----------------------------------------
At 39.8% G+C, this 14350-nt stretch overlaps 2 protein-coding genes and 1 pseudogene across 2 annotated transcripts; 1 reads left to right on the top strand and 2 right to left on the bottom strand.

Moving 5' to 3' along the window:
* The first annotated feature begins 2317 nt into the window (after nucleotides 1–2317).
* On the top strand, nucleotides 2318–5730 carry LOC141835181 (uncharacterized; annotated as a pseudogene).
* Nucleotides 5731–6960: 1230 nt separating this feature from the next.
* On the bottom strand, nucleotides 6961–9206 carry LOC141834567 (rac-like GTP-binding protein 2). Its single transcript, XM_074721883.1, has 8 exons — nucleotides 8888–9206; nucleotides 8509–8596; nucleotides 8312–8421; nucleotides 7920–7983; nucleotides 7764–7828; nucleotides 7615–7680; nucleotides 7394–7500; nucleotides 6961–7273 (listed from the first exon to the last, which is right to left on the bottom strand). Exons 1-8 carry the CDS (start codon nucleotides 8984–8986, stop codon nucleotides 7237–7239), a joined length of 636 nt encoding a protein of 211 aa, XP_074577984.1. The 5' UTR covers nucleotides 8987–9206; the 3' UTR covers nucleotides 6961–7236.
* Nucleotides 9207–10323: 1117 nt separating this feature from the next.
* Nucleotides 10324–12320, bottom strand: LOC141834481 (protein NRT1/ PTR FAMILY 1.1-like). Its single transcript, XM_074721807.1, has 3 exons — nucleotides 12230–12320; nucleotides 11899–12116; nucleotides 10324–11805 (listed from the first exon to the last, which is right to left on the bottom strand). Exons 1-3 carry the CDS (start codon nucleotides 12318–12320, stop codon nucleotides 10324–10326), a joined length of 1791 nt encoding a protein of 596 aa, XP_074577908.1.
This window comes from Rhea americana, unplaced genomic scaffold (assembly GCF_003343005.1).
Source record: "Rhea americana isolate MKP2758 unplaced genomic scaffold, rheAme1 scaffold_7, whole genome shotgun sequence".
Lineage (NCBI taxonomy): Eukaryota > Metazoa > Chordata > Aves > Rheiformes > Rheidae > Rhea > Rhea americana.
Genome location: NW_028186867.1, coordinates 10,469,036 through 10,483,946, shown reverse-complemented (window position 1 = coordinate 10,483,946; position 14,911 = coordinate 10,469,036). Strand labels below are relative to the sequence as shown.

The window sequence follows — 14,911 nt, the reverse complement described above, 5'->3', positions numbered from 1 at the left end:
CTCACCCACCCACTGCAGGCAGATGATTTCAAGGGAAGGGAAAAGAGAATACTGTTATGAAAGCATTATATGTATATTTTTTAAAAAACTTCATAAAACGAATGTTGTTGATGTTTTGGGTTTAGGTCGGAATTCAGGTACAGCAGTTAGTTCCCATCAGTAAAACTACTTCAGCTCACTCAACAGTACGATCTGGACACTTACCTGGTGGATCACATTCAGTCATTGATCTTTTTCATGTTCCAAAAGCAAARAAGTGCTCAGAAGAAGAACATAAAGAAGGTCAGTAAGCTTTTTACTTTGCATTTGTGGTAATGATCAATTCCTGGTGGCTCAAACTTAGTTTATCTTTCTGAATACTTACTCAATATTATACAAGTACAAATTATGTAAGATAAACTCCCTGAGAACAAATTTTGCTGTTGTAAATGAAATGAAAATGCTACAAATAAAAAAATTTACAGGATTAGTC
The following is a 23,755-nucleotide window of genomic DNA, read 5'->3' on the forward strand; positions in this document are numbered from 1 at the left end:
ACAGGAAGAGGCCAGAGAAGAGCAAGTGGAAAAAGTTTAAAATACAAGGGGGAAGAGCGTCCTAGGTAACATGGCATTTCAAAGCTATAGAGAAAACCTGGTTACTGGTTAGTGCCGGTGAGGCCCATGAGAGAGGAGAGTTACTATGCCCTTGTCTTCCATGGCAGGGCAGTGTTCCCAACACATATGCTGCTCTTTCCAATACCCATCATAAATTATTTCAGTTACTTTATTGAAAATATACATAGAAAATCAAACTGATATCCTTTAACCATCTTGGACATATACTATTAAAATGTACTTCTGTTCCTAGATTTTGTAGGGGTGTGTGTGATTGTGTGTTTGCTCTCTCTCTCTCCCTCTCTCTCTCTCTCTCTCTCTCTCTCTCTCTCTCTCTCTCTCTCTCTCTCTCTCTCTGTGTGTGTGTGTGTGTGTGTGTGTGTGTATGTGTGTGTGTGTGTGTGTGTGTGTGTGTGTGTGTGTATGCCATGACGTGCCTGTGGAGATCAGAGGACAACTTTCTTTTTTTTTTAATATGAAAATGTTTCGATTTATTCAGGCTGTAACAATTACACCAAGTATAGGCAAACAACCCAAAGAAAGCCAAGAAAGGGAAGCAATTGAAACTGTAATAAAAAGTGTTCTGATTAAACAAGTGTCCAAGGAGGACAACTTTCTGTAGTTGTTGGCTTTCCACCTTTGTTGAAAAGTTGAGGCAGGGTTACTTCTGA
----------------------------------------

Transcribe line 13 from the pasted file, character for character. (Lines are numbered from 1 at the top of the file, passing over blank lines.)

The window sequence follows — 14,911 nt, the reverse complement described above, 5'->3', positions numbered from 1 at the left end: